How to Read Blood Test Results

It does matter if you are a marathon maven or a CrossFit champion, you should never overlook the importance of getting a regular checkup. While many people understand the importance of getting a regular checkup, they still have little information about how to read blood test results. By getting information about how to read these tests, you will get an idea about how well your organs are working. Keep reading to discover more.

Blood Test Measurements

Before going any further, you need to have clear knowledge about measuring units used for different blood tests. Here are some of the terms and their meanings:

Measuring Unit


fL (femtoliter)

Fraction of one-millionth of a liter


Cells per cubic millimeter


Grams per deciliter


Milliequivalent per liter


International units per liter




Nanograms per liter

Pg (picogram)

One-trillionth of a gram

Complete Blood Count (CBC)

The CBC test helps evaluate your health by measuring three types of blood cells – white blood cells, red blood cells, and platelets. You need to know about blood cells to learn how to read blood test results.

White Blood Cell (WBC)

Normal range: 4,300-10,800cmm

Your CBC test will show the white blood cell count that will help evaluate the performance of your immune system. Also called leukocytes, white blood cells increase in number when there is an infection in your body.

WBC Differential Count

There five types of white blood cells, including eosinophils, basophils, lymphocytes, neutrophils, and monocytes. The blood test measures the shapes, numbers, and sizes of these different types of white blood cells. The WBC differential helps find out if the numbers of different cells are in proportion to each other. Any irregularity here indicates inflammation, anemia, autoimmune disorders, infections, or other health concerns.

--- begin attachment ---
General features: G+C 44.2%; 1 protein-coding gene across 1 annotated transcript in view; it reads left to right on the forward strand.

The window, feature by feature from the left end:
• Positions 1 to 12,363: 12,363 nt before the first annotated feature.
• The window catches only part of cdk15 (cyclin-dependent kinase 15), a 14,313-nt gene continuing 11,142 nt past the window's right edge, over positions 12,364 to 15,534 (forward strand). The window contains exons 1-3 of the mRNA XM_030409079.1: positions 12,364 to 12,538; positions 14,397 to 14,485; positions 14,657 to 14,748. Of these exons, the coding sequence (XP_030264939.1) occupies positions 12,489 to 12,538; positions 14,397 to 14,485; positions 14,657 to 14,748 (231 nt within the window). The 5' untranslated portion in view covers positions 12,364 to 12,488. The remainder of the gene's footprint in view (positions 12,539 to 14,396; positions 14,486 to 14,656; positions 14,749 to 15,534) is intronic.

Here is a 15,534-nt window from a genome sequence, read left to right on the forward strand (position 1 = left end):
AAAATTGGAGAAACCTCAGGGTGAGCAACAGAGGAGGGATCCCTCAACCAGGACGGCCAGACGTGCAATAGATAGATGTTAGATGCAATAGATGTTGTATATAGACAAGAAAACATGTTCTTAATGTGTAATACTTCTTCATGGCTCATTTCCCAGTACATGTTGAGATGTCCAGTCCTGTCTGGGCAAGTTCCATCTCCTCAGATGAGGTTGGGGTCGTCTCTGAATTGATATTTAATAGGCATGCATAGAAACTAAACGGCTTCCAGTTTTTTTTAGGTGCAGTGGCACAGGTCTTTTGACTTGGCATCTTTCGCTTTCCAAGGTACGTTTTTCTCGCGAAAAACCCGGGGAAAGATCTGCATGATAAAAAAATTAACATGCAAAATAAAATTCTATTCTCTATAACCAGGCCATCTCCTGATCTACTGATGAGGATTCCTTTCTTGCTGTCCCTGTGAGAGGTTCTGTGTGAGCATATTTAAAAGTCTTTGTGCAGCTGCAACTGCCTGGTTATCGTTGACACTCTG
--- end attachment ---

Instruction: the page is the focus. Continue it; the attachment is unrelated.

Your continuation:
Normal values of WBC differential count

Normal Values of WBC Differential Count









Red Blood Cell (RBC)

Normal range: 4.2-5.9 million cmm

The role of red blood cells is to deliver oxygen to tissues in your body. You may have high RBC counts due to kidney problems, dehydration, or a heart condition. On the other hand, low RBC counts may indicate nutritional deficiency, anemia, kidney problems, or bone marrow damage. Here is more about red blood cells that will help you understand how to read blood test results properly:

  • Hemoglobin: Red blood cells can carry oxygen due to a protein called hemoglobin. The normal range for hemoglobin in men is 13-18g/dL and 12-16g/dL for women. It is important to measure hemoglobin in your blood to determine if your tissues and organs are receiving enough O2.
  • Hematocrit: The measurement shows the number of red blood cells in the volume of blood. Your hematocrit is normal if you are a man and have it between 45% and 52%. The normal range for women is between 37% and 48%.
  • Mean corpuscular value: The test measures the average side of red blood cells – corpuscle is just another name for blood cell. Abnormal-size red blood cells may indicate a vitamin B12 deficiency. Your test is considered normal if it falls between 80 and 100 femtoliters.
  • Mean corpuscular hemoglobin: It is measurement of the average amount of hemoglobin present inside RBCs. It is not uncommon to evaluate it along with the mean corpuscular hemoglobin concentration. The normal range is between 28% and 36%.
  • Red cell distribution width (RDW): The test provides an idea about the size and shape of red blood cells. In this case, width does not refer to the size of the cells, but it indicates measurement of distribution. Your test value is normal if it is between 11% and 15%. Abnormal values may indicate anemia, liver disease, nutritional deficiencies, and other health conditions.
  • Platelets and mean platelet value (MPV): Platelets are actually fragments of blood cells and help prevent excessive bleeding and heal wounds. The normal value is between 150,000 and 400,000mL. If your platelet count is below 150,000 mcL, it increases your risk for excessive bleeding. High platelet count increases risk for blood clots.